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Wow! engaging learners, enriching learning & energising teaching. Kirsten Hardie, National Teaching Fellow Associate Professor, Arts University at Bournemouth.

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Presentation on theme: "Wow! engaging learners, enriching learning & energising teaching. Kirsten Hardie, National Teaching Fellow Associate Professor, Arts University at Bournemouth."— Presentation transcript:

1 Wow! engaging learners, enriching learning & energising teaching. Kirsten Hardie, National Teaching Fellow Associate Professor, Arts University at Bournemouth Kirsten

2 Images of AUB students: © AUB

3 Educationalists disregard, both in their books and in their schools, the origin and purpose of the objects in museums; they use them as the basis of their courses and urge on their pupils to outdo examples already exceptional of their kind, thus encouraging them to fill our lives with the impractical showpieces with clutter and distort our existence. Le Corbusier, Decorative Art Today, 1925.

4 Inspiration for the AUB collection came from my use, as a students, of the Staffordshire University collection which is now called the Betty Smithers Collection Image of AUB items: © Kirsten Hardie

5 Images MoDiP items: © MoDiP, AUB

6 - inform, excite and inspire - creative ideas - critical and analytical skills -communication -support specialist study – social, cultural, political, economic, technological & historical -the study of design, materials, manufacture and technology -to explore issues and attitudes - taste, popular culture, trends, styles and design -to integrate theory and practice

7 learning Student centred Experiential Problem-based Fun Memorable Accessible

8 Subjectively Objectively Experience of objects and lifestyle preference Influence – eg. media, exhibitions Education – knowledge of objects… Fashion, styles Aesthetic judgement - taste Lifestyle preference Images MoDiP items: © MoDiP, AUB Design judgements

9 Social meanings of everyday domestic items Values Positioning - hierarchies Subjective Personal - ‘ individual delectation’ Attfield,J Memory and history Material culture Different attitudes, perspectives ‘corntemporary’ Images MoDiP items: © MoDiP, AUB

10 function and form use ergonomics size, handling, storage recycling shape colour style

11 Alessi Images MoDiP items: © MoDiP, AUB

12 ergonomics Images MoDiP items: © MoDiP, AUB

13 Factors in the development of design social, cultural, historical, technological… What Where it happens When Connections People – creators, manufacturers, marketing, audiences, consumers

14 ‘..abundance is responsible for well-designed consumer products that transcend functionality and appeal to us on an emotional level. But not only does abundance move us to demand and buy things that look and feel cool, it also frees us to pursue nonmaterial transcendence, meaning and fulfilment.’ Need for appealing design, emotion. empathy and playfulness. Daniel Pink. (2005) A whole new mind: moving from an information age to the conceptual age.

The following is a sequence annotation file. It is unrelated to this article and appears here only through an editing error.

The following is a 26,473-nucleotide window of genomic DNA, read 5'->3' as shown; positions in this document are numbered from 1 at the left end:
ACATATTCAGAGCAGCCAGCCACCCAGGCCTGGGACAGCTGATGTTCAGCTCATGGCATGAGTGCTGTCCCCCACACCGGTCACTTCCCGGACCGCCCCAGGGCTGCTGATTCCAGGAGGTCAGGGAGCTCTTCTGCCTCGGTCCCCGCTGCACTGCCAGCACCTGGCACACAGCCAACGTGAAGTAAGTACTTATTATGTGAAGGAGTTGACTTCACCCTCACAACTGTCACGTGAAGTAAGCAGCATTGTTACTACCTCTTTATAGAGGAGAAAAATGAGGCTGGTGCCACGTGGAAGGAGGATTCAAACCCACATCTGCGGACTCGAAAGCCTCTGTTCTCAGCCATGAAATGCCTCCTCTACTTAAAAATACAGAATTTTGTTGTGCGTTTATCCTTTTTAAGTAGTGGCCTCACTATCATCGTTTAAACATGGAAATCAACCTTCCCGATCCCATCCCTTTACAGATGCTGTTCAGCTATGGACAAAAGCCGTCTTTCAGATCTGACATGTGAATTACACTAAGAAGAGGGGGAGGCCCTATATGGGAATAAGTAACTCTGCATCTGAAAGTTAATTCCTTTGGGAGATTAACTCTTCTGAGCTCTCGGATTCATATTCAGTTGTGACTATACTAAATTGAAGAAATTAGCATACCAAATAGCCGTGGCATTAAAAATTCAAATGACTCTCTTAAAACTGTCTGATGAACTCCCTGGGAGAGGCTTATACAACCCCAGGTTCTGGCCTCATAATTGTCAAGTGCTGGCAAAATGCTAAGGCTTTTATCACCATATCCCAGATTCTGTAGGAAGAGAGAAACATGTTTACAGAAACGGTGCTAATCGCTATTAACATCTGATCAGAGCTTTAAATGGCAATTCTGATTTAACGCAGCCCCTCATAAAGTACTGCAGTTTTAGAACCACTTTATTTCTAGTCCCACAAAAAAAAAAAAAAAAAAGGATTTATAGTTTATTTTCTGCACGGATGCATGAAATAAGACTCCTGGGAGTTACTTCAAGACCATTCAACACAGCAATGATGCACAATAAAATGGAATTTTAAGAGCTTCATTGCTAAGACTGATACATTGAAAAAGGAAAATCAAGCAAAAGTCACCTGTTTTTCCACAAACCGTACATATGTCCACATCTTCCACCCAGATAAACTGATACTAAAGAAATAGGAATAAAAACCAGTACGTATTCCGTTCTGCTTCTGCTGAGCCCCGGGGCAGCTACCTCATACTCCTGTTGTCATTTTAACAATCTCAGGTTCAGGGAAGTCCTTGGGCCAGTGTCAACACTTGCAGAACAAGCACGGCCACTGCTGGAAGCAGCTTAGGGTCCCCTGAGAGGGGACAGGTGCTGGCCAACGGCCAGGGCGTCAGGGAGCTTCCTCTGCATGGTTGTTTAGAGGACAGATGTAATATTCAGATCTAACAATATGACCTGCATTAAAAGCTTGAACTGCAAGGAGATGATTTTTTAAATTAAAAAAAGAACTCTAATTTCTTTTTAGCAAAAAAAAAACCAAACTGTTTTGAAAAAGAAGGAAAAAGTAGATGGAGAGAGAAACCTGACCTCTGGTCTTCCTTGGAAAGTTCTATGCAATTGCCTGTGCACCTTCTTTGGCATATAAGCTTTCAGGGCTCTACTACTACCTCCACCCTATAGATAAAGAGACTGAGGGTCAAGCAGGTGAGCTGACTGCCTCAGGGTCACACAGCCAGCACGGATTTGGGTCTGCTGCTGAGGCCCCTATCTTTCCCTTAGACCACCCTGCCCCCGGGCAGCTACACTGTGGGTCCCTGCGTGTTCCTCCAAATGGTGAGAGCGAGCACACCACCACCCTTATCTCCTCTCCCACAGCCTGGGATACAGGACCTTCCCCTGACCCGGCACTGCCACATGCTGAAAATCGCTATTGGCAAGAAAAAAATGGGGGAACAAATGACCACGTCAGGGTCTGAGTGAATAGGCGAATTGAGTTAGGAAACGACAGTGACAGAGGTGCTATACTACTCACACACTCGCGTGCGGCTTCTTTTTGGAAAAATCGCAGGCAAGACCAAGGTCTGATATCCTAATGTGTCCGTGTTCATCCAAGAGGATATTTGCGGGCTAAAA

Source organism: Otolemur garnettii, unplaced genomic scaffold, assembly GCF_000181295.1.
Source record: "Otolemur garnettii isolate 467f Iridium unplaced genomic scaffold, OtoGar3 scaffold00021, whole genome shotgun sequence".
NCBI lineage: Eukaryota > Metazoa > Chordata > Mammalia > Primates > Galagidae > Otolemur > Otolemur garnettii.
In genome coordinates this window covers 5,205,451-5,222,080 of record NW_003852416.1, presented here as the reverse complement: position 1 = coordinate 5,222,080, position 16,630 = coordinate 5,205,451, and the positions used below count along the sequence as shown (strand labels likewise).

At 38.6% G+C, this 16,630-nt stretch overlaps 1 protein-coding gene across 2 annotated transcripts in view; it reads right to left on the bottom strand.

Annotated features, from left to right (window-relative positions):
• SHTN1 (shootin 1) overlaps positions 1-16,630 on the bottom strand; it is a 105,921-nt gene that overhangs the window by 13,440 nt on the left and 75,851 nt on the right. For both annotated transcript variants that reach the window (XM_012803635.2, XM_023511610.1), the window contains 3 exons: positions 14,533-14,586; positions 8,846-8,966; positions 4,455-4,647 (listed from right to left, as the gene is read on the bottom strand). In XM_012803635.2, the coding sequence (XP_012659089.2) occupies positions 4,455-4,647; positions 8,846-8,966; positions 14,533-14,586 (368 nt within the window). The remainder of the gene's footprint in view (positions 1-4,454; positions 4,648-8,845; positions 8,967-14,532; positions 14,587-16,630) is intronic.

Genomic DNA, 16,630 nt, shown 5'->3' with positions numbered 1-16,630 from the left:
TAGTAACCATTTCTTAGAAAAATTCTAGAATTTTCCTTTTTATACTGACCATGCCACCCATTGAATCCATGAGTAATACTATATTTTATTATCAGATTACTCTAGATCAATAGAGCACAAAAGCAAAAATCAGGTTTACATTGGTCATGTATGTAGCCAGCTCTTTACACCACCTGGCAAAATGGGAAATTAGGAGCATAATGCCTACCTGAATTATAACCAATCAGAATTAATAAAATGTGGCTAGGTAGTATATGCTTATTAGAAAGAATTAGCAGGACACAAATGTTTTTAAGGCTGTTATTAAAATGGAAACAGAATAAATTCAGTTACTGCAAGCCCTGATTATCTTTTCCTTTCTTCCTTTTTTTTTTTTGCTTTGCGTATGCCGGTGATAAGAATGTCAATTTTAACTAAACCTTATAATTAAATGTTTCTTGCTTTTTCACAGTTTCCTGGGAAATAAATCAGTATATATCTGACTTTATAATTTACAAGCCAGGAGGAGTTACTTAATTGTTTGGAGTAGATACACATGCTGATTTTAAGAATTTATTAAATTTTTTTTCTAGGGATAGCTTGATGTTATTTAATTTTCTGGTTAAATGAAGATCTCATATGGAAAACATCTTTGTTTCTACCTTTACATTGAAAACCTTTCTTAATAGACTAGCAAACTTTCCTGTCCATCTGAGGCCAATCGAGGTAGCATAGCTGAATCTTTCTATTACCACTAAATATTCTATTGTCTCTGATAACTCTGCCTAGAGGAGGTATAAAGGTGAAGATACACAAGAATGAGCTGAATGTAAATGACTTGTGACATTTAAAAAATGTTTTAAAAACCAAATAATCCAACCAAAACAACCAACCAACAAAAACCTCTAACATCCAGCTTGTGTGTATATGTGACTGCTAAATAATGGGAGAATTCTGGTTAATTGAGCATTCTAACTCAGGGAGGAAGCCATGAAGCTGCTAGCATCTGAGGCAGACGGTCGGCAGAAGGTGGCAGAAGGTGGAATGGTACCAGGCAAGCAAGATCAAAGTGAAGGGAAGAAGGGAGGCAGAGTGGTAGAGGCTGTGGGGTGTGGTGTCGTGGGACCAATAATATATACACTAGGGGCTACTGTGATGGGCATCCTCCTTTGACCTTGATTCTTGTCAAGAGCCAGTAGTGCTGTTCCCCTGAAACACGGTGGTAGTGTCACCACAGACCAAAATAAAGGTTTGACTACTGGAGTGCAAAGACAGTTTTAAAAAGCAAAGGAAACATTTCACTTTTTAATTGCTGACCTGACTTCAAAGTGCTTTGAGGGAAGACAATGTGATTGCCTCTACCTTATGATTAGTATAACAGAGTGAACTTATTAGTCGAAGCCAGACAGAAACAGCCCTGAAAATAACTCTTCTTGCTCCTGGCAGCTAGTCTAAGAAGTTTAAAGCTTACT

15 Image of toilet brushes: © Kirsten Hardie

16 ‘Only against a backdrop of abundance could so many people seek beautiful trash cans and toilet brushes – converting mundane, utilitarian products into products of desire.’ Daniel Pink. (2005)

17 location - environment - context Image of toilet brushes: © Kirsten Hardie

18 ‘Good design is intelligence made visible.’ Frank Pick; London Underground Image of AUB item: © Kirsten Hardie

19 ‘Design is doing things differently, and better’. James Dyson

20 plastic & nylon bristles grip & protection

21 materials production process manufacture cost target audience competitors marketing

22 Image of Alessi toilet brush -AUB item: © Kirsten Hardie

23 Image © K.Hardie

24 ‘Less is More’ Louis Sullivan

25 ‘Less is not more, less is a bore’ Robert Venturi Image of toilet brush: © Kirsten Hardie

26 ‘Ah, Good Taste! What a dreadful thing! Taste is the enemy of creativeness.’ Pablo Picasso Image of toilet brushes -AUB items: © Kirsten Hardie

27 Kitsch defies definition to cheapen, novelty, bad taste, sentimental, souvenirs, throwaway, mass produced, poor quality, cheap materials, jokey, happy, trash aesthetic, crude, smut, vulgar, inauthentic, synthetic, false? ‘Kitsch is the culture of the masses’ Art critic: Clement Greenberg

28 Image of toilet brushes -AUB items: © Kirsten Hardie

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31 Enjoyment, Inspiration and Creativity Knowledge and Understanding Skills Reflection Attitudes and Values Action, Response, Reflection, Behaviour Group work

32 Thank you Kirsten Hardie


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